Home»Legal Encounters»Texas grand jury refuses to indict homeowner who shot deputy during marijuana raid

Texas grand jury refuses to indict homeowner who shot deputy during marijuana raid

Henry MageeA grand jury has refused to indict a man who shot and killed a deputy during a raid on his home.

Charged with capital murder, Henry Goedrich Magee was initially arrested following a raid on his home where he shot a deputy who he thought was an intruder.

The Burleson County Sheriff’s Department conducted an early morning raid on Magee’s home for marijuana and it was during this raid that Sgt. Adam Sowders was shot and killed.

Sheriff’s deputies entered Magee’s rural home near Somerville, Texas to search for guns and marijuana. Magee was asleep at the time and thought burglars were entering his home.

Magee was charged with possession of marijuana after deputies recovered several marijuana plants.

By: Stephen Carter
Contact Stephen via email at TXCann@gmail.com

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Stephen Carter

Stephen Carter is a journalist and information technology specialist living in Waco, Texas. He has been working with the cannabis movement since 2009. He founded Texas Cannabis Report in 2013 to bring Texans accurate cannabis related news.

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  1. Ratski
    February 7, 2014 at 2:23 pm

    If a man breaks in to your home without announcing he/she in fact police / sheriffs, with a search warrant, should expect to be shot. Excessive law enforcement to control a plant that has not killed anyone is a waste of tax payers money, and stupid.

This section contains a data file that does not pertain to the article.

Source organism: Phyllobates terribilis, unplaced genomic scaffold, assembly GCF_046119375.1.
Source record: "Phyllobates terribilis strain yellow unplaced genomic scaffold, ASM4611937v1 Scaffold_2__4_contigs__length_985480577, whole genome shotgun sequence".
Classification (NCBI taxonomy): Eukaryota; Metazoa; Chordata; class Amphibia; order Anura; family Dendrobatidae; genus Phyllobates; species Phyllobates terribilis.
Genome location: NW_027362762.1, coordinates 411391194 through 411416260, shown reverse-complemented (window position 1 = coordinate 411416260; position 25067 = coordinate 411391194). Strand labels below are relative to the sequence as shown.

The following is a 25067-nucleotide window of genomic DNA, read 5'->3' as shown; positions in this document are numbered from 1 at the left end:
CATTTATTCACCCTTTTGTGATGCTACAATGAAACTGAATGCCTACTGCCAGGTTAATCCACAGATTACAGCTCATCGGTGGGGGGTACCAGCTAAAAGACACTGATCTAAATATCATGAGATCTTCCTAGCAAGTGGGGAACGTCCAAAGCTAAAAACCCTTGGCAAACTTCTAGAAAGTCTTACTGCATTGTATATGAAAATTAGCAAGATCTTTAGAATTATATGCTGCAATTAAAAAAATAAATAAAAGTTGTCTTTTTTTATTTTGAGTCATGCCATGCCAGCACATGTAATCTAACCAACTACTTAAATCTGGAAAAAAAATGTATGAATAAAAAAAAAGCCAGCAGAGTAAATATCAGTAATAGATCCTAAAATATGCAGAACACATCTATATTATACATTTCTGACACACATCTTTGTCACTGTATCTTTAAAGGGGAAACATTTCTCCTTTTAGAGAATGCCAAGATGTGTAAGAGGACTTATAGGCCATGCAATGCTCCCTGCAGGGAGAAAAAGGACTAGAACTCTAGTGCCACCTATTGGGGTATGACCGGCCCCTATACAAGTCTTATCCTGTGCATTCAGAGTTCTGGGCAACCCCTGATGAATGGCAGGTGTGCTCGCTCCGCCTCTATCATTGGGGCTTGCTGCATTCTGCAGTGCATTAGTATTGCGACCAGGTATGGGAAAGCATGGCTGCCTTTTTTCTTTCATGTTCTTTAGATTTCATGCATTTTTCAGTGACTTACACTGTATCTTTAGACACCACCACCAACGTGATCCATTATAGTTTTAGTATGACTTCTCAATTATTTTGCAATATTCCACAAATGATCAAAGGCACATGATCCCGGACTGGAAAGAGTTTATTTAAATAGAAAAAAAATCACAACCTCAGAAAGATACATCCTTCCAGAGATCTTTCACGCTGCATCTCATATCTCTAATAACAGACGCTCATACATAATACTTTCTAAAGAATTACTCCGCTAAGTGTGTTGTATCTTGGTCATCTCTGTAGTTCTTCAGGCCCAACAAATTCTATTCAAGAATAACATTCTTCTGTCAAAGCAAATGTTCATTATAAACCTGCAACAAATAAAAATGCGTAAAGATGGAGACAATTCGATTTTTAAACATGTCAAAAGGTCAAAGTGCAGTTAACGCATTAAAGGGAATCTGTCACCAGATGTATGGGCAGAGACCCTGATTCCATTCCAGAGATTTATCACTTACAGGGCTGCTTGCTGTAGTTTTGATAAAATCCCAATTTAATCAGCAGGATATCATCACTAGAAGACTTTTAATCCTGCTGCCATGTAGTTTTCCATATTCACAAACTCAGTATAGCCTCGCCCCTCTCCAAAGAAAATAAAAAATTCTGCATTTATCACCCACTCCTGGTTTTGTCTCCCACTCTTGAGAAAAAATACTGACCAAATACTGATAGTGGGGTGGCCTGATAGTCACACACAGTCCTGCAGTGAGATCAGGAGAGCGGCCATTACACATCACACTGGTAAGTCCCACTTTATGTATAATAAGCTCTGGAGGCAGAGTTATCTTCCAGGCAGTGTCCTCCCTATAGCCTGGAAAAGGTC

2. Tony
    February 7, 2014 at 6:10 pm

    Of course, police will use incidents like this to justify why they HAVE to break into people’s houses, armed to the teeth, at night without announcing themselves, instead of asking themselves “would this have happened if we had calmly knocked on his door and presented a search warrant” (or better yet, “would this have happened had we not criminalized a harmless plant”).

  3. February 7, 2014 at 6:30 pm

    A no knock raid in the middle of the night is a home invasion. It matters not that they carried badges and search warrant. There was no way for the resident to know whether these home invaders had a badge or not. Even if they yelled police-search warrant, what would stop an un badged home invader from yelling that. Clear self defense.

  4. February 8, 2014 at 8:21 am

    Glad the mother fucker is dead

  5. February 8, 2014 at 8:46 am

    I feel bad for loss of the deputy. I truly do. He died in the line of duty, a fate that every officer faces the risk of every day.
    That said, had these same officers come during the daytime, gained proper access to the house, and showed the proper warrant then he most likely wouldn’t have been shot and killed. The man was protecting his home, regardless of who the invader was.
    If anyone should be held responsible, it’s the person higher up the chain of command who authorized this raid. I hate to say it but it’s about time that these people realize that, especially in a state that allows open carry, that bursting into someone’s house in the middle of the night greatly increases the risk of danger to the officers!

  6. Tim Dakes
    February 8, 2014 at 7:24 pm

    I wonder how many other law enforcement officers have had a similar fate, but few have heard of. I think it is very dangerous to do what these cops did here in this case that enforcing marijuana laws has become so scary for the cops that they’ll think twice about do this sort of thing and will stop.

    • February 9, 2014 at 2:04 pm

      Death of police a rare. They have surprise on their side. It is the mundane (people whose home is invaded) who die. I don’t want anyone to die over MJ prohibition but this idiocy won’t stop till the risk is greater than the reward for the police. There is lots of money in forfeiture for them and the loss of mundane life bothers them not a wit. It is always “justified”.

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